The difference between recognition and appreciation is that appreciation is private, while recognition is done in public. People feel appreciated when you let them know that their assistance made a difference to you; however, people also need to feel that their work makes a difference to the organization as a whole, which is where recognition comes in. We all want assurance that our work makes an impact on the people around us, so take the time to point out your employee’s accomplishments in front of others so that she feels validated. Show her some numbers from time to time so she knows what she’s contributing to a project, and let her know that what she does is important to the team.
6. Pride for the company
People shouldn’t have to feel embarrassed about their workplace – and while name brands and a company legacy can go a long way, the novelty of prestige wears off if employees start feeling like the company is actually a terrible place. So first, if you have the power to do so, you need to make people understand that your company is a good place to be – it provides excellent benefits, there’s long-term job security, and it has a fair amount of name recognition. Then you need to show them that compared to its competitors, it takes more risks, it has more connections, and it offers more growth. In the same way that students were encouraged to foster school spirit back in the day, people should feel as if it is a privilege to work at your company.
7. Feeling like a human being
More often than not, employees feel more like a cog in the machine than a human being. To their bosses, they’re nothing more than a resource to be exploited. Which might be great for you, if you’re not inclined to show them love, but bad in the long run because it will drive them to leave. They’re just a tool, and tools – unlike human talent – are easily replaced. Treat your employees like people. Ask them about their lives. Ask them what they like to do for fun. Tell them to go home if they’re still in the office at 8 pm. Show that you respect them as a person by understanding their limits and their personal commitments.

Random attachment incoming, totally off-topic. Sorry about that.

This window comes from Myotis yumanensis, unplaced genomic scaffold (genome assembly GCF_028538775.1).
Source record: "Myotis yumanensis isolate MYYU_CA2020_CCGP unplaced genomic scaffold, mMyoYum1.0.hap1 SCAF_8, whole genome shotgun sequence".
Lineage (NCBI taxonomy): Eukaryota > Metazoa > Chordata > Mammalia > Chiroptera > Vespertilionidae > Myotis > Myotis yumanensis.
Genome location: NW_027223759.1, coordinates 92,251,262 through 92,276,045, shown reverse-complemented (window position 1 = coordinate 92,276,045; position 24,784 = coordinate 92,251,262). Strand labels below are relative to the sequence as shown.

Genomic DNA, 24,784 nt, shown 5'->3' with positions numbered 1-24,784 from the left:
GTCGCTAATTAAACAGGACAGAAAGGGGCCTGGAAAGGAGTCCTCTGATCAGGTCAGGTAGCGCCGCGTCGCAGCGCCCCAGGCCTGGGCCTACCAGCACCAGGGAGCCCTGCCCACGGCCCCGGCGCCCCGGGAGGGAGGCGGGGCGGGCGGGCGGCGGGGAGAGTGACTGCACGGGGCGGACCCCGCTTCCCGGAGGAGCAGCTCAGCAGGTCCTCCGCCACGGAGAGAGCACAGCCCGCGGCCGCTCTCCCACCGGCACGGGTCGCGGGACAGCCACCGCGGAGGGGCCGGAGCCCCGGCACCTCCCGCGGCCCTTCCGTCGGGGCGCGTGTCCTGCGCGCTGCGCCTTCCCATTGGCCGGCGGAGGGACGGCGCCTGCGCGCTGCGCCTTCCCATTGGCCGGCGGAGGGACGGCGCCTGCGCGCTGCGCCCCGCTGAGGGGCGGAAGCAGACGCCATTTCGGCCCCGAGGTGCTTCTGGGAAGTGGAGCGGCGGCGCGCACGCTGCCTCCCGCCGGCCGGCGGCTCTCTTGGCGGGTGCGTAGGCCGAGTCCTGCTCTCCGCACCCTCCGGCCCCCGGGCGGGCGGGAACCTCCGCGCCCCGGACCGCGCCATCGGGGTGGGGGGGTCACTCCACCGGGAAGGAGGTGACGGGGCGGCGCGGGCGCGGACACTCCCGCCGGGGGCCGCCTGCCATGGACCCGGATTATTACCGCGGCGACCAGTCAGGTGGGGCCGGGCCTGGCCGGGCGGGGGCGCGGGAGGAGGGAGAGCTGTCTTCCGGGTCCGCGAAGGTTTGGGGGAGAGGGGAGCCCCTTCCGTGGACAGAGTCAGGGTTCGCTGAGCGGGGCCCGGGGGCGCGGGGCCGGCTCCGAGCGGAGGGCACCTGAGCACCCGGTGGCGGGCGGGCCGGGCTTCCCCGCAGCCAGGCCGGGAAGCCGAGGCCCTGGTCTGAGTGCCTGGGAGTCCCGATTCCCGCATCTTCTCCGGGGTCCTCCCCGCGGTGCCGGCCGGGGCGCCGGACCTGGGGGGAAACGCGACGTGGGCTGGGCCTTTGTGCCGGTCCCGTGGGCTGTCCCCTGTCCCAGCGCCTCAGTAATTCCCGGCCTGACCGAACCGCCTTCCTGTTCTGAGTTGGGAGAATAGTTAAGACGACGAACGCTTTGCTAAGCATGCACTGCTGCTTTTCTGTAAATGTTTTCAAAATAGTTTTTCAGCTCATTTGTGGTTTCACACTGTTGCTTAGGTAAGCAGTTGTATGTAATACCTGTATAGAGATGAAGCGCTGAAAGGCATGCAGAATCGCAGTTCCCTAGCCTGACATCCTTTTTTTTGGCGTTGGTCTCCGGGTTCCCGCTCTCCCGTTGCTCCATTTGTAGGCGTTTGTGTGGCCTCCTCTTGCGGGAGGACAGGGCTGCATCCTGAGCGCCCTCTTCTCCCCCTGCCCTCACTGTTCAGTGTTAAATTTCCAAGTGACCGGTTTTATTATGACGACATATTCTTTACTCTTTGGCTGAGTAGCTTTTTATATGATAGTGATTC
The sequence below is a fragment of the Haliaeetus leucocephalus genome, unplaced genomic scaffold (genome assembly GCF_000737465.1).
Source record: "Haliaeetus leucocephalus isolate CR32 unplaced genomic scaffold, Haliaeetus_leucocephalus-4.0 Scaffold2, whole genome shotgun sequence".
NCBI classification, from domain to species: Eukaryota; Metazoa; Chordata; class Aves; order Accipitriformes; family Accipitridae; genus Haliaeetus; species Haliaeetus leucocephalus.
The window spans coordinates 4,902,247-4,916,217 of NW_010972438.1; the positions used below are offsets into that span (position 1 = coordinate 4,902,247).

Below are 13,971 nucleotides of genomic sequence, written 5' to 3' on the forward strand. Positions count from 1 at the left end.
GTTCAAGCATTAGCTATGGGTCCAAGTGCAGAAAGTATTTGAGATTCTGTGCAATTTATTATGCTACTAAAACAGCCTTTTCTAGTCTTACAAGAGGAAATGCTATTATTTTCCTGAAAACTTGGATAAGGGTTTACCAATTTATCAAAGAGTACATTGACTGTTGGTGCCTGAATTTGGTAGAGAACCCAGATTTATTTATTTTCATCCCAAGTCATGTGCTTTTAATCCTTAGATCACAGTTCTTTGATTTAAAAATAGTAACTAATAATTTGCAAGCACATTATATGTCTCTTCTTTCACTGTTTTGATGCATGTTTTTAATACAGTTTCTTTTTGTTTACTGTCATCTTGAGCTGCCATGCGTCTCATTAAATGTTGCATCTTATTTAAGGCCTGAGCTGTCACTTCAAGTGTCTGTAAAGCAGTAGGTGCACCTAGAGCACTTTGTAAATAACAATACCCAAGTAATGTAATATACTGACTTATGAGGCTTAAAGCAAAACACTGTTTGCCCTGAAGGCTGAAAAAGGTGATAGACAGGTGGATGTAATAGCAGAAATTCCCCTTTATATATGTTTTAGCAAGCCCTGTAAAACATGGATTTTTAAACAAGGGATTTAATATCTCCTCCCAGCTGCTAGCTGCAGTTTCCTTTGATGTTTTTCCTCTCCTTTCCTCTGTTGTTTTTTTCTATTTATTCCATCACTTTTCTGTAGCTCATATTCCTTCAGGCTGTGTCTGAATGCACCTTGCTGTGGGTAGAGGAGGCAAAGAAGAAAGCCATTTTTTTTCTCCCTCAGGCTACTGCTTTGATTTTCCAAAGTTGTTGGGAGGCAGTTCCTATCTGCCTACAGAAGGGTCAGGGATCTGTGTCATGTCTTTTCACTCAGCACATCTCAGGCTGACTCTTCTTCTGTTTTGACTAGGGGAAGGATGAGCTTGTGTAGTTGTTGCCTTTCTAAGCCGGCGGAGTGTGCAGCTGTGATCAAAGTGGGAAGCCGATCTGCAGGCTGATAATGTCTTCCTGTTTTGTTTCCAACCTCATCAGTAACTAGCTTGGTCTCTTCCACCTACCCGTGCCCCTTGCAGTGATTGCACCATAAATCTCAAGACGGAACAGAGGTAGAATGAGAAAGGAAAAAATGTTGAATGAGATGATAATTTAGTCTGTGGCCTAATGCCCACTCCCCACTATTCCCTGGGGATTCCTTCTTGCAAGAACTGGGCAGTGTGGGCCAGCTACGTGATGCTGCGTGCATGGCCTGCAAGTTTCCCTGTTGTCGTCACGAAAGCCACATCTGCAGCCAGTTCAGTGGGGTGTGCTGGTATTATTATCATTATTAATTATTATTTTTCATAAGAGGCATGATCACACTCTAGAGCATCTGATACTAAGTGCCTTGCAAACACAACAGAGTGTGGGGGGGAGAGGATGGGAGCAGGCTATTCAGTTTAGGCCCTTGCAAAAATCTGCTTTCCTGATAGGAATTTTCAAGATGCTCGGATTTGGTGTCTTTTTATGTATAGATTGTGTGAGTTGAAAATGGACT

8. An intellectual challenge
No matter how hard a job is in the beginning, your employee will learn. And then he will get bored. And when people get bored, they give up. If you get the feeling that your employee is phoning it in, sit him down and ask if there are any other areas in his line of work that he would be interested in exploring. You can even take it a step further by telling him that you’ve noticed his potential in particular area, and that you’ve created something extra for him to do. That way, he’ll feel like someone believes in him and will be more likely to stay on for additional opportunities.
9. A positive environment
As the boss, you’re in the position to determine the culture of the team. Make an effort to stamp gossiping, complaints, and world-weariness. A little competition is good, but you’ve also got to build trust among the colleagues – be transparent about your plans and the problems you are tackling, and make them understand that they’re not just individuals trying to make a living, they are a team with unique talents and a common vision. Show your staff that you not only expect a lot out of them, but you believe in them. Treat them like capable people, and they will respond in kind. Ensure that your workplace is clean, bright, and well-stocked with new fresh equipment and coffee.
Finally, introduce some festivity into your workplace. This can be as simple as setting aside a few minutes every day to do team stretching exercises, to encouraging everyone to dine together once a week instead of eating at their desks every day. Find reasons to celebrate, be it a project milestone or someone’s birthday. Play pranks on each other during April Fool’s Day. Surprise everyone with chocolates on Valentine’s Day. After all, it’s one thing for a boss to give his staff money – it’s another for him to care enough about their lives to do little, unique things that would make them happy.